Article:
A version of this review appears at www.brightonmusicscene.com
April 10th 2009
Lamp/Cove/The Pirate Ship Quintet
Let’s get this straight right from the off. I love post rock. LOVE it. It’s an alien thought to me that someone could fail to be sonically aroused by that simple yet brilliant concept of combining roaring wall-of-sound guitar with propulsive strings and brass, then proceeding to do the quiet-loud-quiet-LOUDER dynamic until the cows come home. It’s a genre that, provided everyone concerned knows what they’re doing, cannot fail to impress.
So objectivity be damned, then. It was never really in doubt that Friday evening’s entertainment at the Cowley Club would be an experience of total immersion in sound, and that I was always going to leave sated, and, more likely than not, grinning from ear to ear.
It helps no end that Brighton’s favourite anarchist bookshop-cum-bar is the perfect setting for such cacophony. Some might feel that orchestral rock is best suited to that more grandiose, ‘cathedral of sound’ kind of venue, but something about this cosy, collective atmosphere channels the intensity of the music into an altogether more absorbing beast. It’s as if the university string quartet and their noisemaking guitarist friends decided to crash their college lecturer’s front room during a drinks party. Books line the walls. There is an excited murmur of discussion about the use of time signatures. The real ale is thick, and the beards are thicker.
Some of the finest facial hair on display belonged to the unenviably named Lamp, who were first to take to the stage. A tight unit consisting of two guitars and a frenetically pounding drummer, their set demonstrated an almost telepathic level of awareness between the trio that was a sight to behold. Facing inward toward each other (as if the audience were simply privy to an intimate scene of three friends creating music for their own enjoyment), their individual, rhythmic phrases wound together to create a constantly shifting, off kilter aesthetic to their lyricless songs.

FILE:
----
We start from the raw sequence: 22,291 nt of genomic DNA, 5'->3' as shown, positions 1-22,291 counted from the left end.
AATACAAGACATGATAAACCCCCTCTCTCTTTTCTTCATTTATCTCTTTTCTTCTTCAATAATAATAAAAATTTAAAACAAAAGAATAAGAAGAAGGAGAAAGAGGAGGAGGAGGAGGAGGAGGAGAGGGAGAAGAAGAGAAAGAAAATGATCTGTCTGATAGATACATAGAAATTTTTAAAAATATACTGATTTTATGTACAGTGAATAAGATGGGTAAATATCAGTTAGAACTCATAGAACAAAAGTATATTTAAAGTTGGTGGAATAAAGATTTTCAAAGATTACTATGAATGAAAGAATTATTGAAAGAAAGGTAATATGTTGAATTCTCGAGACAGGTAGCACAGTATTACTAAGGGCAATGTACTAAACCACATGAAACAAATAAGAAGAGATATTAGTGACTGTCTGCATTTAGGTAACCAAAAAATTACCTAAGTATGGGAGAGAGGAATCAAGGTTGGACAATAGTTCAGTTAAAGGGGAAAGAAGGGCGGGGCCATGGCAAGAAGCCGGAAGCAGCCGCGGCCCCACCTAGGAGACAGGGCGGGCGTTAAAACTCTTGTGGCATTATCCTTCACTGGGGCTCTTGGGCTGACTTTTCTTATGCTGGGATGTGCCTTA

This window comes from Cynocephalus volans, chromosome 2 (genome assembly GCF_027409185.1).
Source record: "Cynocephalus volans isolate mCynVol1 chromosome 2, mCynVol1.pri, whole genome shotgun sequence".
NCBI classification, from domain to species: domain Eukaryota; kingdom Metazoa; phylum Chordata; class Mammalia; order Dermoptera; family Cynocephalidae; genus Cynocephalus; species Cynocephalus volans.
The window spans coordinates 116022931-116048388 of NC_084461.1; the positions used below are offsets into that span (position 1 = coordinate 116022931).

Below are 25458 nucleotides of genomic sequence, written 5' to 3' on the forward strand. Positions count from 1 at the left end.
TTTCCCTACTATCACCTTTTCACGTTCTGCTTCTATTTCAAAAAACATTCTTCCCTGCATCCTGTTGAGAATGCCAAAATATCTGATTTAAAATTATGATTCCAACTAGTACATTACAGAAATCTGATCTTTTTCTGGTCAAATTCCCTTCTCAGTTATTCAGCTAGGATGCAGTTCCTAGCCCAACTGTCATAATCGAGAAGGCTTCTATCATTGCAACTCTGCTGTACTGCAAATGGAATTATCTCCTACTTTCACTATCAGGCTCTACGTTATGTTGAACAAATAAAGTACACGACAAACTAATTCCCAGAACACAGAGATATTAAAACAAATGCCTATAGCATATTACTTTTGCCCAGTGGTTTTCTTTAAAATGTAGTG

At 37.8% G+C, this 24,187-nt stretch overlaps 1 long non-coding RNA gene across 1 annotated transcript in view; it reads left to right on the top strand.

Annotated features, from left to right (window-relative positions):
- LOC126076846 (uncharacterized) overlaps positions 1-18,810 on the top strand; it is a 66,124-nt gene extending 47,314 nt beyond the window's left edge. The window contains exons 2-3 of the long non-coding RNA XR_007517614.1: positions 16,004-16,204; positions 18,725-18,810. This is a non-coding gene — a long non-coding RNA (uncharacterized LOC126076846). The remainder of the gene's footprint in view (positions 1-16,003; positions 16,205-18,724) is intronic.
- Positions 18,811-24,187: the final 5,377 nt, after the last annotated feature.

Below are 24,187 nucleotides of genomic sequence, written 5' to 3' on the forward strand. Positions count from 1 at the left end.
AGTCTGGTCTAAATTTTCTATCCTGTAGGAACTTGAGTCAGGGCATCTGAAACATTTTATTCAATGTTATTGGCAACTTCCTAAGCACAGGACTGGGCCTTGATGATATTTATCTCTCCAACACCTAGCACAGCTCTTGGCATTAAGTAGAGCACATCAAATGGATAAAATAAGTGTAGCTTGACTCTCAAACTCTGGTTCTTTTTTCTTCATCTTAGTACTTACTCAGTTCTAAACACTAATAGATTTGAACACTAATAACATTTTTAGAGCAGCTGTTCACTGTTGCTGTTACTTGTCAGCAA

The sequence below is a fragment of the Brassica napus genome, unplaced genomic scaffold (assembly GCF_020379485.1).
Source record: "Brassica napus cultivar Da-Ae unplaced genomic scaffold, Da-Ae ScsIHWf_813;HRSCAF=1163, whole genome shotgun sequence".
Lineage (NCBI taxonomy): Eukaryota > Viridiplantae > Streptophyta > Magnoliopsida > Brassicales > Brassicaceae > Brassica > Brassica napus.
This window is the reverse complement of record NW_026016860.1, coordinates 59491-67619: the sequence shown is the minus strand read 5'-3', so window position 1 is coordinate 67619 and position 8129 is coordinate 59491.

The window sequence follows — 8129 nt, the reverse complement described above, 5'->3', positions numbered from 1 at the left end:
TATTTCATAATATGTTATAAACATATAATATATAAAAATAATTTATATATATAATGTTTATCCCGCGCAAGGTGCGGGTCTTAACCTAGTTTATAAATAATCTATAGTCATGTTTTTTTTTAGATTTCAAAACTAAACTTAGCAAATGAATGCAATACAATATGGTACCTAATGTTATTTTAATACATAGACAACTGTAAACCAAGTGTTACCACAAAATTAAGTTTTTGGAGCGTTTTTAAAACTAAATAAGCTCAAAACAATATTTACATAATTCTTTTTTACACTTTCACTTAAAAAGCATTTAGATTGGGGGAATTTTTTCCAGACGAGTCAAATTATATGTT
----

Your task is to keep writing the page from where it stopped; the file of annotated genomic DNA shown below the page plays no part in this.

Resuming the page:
In fact, vocals were almost entirely absent from proceedings for the whole night. The closest we came was during second act, Brighton’s own Cove (what’s with all the monosyllabic band names, guys?), when the occasional verse of spiky, gain-distorted guitar thrash would be leant some added adrenaline (if it were needed) by garbled, spoken word interludes, as well as short bursts of the more traditional guttural yelps, reminiscent of Fugazi or At The Drive-In. Whilst the audience seemed less drawn in by Cove’s head-throwing antics than the more measured approach of the other two bands, they brought a louder, more visceral sound to the party that achieved a pleasing balance for the spectacle as a whole.
It was this noisy aperitif that brought us round, at last, to that long-awaited post rock main course. From the off, the Bristol-based Pirate Ship Quintet (who, confusingly, appeared to have six members) wore their influences on their sleeve. It is obvious that their cello and trumpet driven sound owes a huge debt to Godspeed You Black Emperor, but really, who’s complaining? If you’re going to emulate, you may as well try and emulate the best, and the Quintet proved themselves more than adept at handling the languid build-up, the swell and release of epic proportions, and of course the imposing ten minute track lengths that were required of them.
Whilst perhaps the group failed to demonstrate as great a range of subtle intricacies of tension and atmosphere that separate a band like Godspeed or Mogwai from the crowd, it would be churlish to complain about the Pirate Ship Quintet’s sound against such illustrious company. They do what they set out to do very well indeed, which is to make music that over-indulges the senses, absorbs you into it, and makes your heart beat just that little bit faster.
Any post rock outfit lives or dies by the standard of its orchestral element, and the strains of the cello, foregrounded by the squall of guitars that surrounded it, did not disappoint. Fingers danced over the instrument’s neck at often dazzling speeds, covering the whole range from delicate melodies (over a backdrop of subdued, chiming guitars) to frantically bowed bass lines (the same guitars now galloping like thunder). These cinematic soundscapes were furthered by the occasional, constantly ascending note on the trumpet, or screamed vocal, the human voice treated as an instrument for atmospheric effect, rather than leading the action. The rush of all these elements combined, allied to a constant, gradual push on the volume pedal, is impossible to describe, but when it hits the sweet spot, it hits hard, and the only sane reaction is one of breathless satisfaction.